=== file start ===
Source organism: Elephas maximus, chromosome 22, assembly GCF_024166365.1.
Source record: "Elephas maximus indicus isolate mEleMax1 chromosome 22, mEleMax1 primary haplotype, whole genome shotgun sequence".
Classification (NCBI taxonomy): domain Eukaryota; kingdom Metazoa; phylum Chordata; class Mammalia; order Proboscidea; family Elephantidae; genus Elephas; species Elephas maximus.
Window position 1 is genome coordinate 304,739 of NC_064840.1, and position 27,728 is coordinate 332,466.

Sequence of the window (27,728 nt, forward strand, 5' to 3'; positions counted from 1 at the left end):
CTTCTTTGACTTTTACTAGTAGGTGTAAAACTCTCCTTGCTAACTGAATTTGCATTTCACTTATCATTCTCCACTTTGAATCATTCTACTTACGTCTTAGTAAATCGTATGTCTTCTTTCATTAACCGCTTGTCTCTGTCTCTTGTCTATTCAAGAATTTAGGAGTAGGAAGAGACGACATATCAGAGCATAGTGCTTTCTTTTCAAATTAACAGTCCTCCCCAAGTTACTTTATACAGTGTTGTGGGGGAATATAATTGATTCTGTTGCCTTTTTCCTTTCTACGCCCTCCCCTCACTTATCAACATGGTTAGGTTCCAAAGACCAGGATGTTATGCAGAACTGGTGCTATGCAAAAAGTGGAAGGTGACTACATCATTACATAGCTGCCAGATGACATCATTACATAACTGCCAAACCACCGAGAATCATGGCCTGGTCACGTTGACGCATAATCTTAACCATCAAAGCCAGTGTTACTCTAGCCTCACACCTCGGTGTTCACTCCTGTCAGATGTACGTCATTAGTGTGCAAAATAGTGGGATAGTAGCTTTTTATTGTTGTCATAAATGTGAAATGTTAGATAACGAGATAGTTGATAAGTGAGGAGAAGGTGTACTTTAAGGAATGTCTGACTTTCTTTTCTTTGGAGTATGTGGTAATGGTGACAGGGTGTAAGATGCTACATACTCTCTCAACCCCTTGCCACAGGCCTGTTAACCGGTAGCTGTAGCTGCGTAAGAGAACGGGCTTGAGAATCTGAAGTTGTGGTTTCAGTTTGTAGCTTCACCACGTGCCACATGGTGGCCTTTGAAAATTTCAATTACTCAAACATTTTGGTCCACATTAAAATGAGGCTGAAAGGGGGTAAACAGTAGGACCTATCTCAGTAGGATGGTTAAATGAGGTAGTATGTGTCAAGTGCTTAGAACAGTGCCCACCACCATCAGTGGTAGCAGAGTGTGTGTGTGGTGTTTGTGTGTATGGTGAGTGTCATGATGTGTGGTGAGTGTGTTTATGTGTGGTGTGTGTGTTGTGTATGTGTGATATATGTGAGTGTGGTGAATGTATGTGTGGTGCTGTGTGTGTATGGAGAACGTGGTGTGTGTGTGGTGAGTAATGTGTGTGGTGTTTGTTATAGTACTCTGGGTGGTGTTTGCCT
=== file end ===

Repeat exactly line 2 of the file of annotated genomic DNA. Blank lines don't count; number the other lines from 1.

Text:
Source record: "Elephas maximus indicus isolate mEleMax1 chromosome 22, mEleMax1 primary haplotype, whole genome shotgun sequence".